You are how you sit. And if you're like the vast majority of Americans who sit upwards of 60 hours per week, how you're sitting could be significantly impacting your mood and energy levels.
Much research has been conducted on the negative side effects of a sedentary lifestyle, and studies show that sitting for long periods of time has been linked to increased blood pressure, high blood sugar, obesity and increased body fat around the waist, just to name a few.
In fact, a 2012 research paper out of San Francisco State University and published in the journal Biofeedback shows the posture we adopt each day may impact not only our bodies, but our mood. Erik Peper, a professor of health education at San Francisco State University, and colleagues found that the posture people assume when sitting affects their mood, energy and cognition.
In short, spending your days slumped in front of a computer screen can lower your mood and zap your energy.
Dr. Darren Gitelman, neurologist and senior medical director of the Advocate Memory Center at Lutheran General Hospital in Park Ridge, Ill., is not surprised by the connection Peper found between the mind and body.
"The concept of a connection or correspondence between our physical self and our emotional self is not a new one," says Dr. Gitelman. "Although this article refers specifically to posture, there are theories that our experience of emotions is grounded in physical sensations of our bodies."
The researchers examined how body posture while moving impacted subjective energy levels of 110 university students. These students rated their energy level and were then told to walk with a slouched posture or to use the typical walking pattern of opposite arm and leg skipping. After a few minutes, students rated their subjective energy level again and then walked in the opposite position for several more minutes before rating themselves for a final time.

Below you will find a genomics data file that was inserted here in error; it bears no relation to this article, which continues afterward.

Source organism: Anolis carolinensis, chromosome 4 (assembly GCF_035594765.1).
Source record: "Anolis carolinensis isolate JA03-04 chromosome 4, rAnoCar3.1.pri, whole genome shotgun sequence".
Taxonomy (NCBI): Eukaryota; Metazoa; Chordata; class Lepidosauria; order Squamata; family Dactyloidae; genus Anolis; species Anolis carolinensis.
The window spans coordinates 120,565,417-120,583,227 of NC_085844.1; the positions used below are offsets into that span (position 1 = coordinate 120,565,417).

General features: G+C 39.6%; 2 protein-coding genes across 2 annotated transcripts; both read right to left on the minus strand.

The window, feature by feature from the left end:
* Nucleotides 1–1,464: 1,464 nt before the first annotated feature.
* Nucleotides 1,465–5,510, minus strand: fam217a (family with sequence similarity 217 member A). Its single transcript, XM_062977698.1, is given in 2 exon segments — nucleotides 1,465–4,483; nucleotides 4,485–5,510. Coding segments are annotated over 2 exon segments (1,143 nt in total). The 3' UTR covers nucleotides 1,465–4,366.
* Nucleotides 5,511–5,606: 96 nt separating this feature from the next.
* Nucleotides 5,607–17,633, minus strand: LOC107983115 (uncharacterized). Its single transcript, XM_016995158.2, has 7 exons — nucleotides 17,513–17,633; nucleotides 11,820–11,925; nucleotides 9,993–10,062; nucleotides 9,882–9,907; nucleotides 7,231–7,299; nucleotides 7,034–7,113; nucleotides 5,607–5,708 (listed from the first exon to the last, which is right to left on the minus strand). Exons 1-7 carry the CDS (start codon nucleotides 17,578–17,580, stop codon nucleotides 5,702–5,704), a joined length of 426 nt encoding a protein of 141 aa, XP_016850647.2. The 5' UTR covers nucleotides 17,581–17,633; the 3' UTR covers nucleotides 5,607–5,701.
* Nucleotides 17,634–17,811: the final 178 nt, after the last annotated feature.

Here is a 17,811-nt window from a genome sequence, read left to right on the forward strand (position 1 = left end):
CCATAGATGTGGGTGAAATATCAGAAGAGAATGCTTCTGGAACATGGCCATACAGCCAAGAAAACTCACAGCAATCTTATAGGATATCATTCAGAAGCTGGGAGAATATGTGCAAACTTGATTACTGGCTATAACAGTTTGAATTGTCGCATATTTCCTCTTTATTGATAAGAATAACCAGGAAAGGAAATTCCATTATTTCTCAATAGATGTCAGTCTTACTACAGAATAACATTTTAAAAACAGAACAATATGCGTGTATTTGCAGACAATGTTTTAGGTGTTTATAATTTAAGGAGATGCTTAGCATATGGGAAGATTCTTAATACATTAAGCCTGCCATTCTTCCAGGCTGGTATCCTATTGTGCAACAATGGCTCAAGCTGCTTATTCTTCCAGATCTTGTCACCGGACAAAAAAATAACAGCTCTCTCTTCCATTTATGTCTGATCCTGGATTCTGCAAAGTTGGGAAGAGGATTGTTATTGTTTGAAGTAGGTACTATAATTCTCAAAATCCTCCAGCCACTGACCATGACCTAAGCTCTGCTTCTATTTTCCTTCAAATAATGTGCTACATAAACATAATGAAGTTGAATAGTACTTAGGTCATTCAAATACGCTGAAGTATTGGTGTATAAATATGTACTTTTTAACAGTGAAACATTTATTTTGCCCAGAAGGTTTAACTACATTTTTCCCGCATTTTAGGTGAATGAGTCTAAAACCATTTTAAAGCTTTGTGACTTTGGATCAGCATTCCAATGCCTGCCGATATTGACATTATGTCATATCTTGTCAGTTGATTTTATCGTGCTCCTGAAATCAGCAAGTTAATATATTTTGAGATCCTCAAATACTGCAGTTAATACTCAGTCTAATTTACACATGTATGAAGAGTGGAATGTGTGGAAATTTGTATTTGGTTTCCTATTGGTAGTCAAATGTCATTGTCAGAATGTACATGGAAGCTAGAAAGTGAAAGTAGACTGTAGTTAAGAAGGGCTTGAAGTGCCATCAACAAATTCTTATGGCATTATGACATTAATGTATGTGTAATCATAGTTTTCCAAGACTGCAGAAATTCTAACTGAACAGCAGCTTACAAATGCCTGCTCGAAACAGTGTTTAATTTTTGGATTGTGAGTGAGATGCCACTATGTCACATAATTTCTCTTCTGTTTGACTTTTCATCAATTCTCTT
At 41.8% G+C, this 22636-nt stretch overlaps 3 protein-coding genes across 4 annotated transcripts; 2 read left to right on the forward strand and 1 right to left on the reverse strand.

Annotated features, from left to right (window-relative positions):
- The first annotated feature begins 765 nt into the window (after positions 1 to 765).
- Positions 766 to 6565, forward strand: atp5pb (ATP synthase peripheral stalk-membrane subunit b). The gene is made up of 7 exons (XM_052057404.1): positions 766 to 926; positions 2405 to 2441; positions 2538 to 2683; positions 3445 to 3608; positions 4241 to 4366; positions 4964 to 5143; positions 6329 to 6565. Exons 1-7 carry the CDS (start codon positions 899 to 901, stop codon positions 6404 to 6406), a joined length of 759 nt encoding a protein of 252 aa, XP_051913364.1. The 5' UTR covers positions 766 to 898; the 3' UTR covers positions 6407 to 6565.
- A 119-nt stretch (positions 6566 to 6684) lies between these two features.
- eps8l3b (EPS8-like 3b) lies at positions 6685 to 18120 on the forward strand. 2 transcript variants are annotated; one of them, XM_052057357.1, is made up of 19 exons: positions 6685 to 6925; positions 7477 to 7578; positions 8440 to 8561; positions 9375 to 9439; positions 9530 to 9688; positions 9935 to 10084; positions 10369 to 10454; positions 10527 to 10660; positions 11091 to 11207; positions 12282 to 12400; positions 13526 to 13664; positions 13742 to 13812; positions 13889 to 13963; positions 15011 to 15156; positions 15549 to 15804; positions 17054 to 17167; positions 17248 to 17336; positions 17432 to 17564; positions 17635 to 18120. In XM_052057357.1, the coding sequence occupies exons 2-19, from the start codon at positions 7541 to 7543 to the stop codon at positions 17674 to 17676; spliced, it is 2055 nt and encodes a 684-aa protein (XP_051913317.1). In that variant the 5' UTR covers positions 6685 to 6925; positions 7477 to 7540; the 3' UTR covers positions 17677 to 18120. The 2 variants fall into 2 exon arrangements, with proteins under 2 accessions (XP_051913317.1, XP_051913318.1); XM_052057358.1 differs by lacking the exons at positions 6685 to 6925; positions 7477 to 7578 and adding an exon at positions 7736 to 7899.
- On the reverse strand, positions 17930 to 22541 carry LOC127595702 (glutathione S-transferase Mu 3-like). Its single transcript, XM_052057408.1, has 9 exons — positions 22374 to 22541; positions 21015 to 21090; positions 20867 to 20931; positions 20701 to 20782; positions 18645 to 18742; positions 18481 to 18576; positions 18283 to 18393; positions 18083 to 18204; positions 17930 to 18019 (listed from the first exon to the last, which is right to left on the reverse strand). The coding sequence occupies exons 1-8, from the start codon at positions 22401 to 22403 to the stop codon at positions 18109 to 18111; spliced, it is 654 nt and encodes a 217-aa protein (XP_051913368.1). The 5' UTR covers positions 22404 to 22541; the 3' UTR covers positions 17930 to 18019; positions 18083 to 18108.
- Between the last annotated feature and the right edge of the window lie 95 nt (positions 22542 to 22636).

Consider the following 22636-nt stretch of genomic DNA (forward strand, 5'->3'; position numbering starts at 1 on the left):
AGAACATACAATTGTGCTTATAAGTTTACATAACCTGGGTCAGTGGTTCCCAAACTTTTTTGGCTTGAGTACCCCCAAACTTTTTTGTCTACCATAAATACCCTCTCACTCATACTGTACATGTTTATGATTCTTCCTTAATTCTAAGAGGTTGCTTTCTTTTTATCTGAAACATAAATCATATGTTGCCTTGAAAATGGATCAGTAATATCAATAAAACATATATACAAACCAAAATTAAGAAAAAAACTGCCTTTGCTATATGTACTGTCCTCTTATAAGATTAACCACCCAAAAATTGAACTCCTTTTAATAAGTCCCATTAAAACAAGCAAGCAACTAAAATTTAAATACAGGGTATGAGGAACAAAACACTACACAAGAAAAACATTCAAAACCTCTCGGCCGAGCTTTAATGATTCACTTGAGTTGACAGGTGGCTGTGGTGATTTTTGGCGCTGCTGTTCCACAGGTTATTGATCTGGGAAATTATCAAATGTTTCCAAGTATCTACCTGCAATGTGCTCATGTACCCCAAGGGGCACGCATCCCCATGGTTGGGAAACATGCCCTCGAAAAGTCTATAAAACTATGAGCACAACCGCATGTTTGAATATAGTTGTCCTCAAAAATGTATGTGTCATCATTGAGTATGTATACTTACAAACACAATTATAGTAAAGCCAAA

By changing posture, students could increase or decrease their subjective energy levels. Participants experienced a decrease in their subjective energy after slouched walking, and those who had the highest self-rated depression scores felt an even greater decrease in their energy after slouching.
Although this study looked at posture while moving, Dr. Gitelman says the theory proposed in Peper's study suggests that the emotional areas of our brain learn to associate between low mood and stooped posture. Once that connection is made, the association can go both ways -- low mood results in stooped posture, and stooped posture leads to low mood. However, developing this association doesn't mean that every time you slump in your seat, your mood will go down.
"This is not a rigid association in the sense that we don't have to be stooped over when we are depressed, just that it is more likely. Similarly, standing with good posture may help lighten our mood, but often won't resolve a significant depression," says Dr. Gitelman. However, the findings reinforce the concept that enhancing our physical activity may benefit our bodies, our moods and our minds."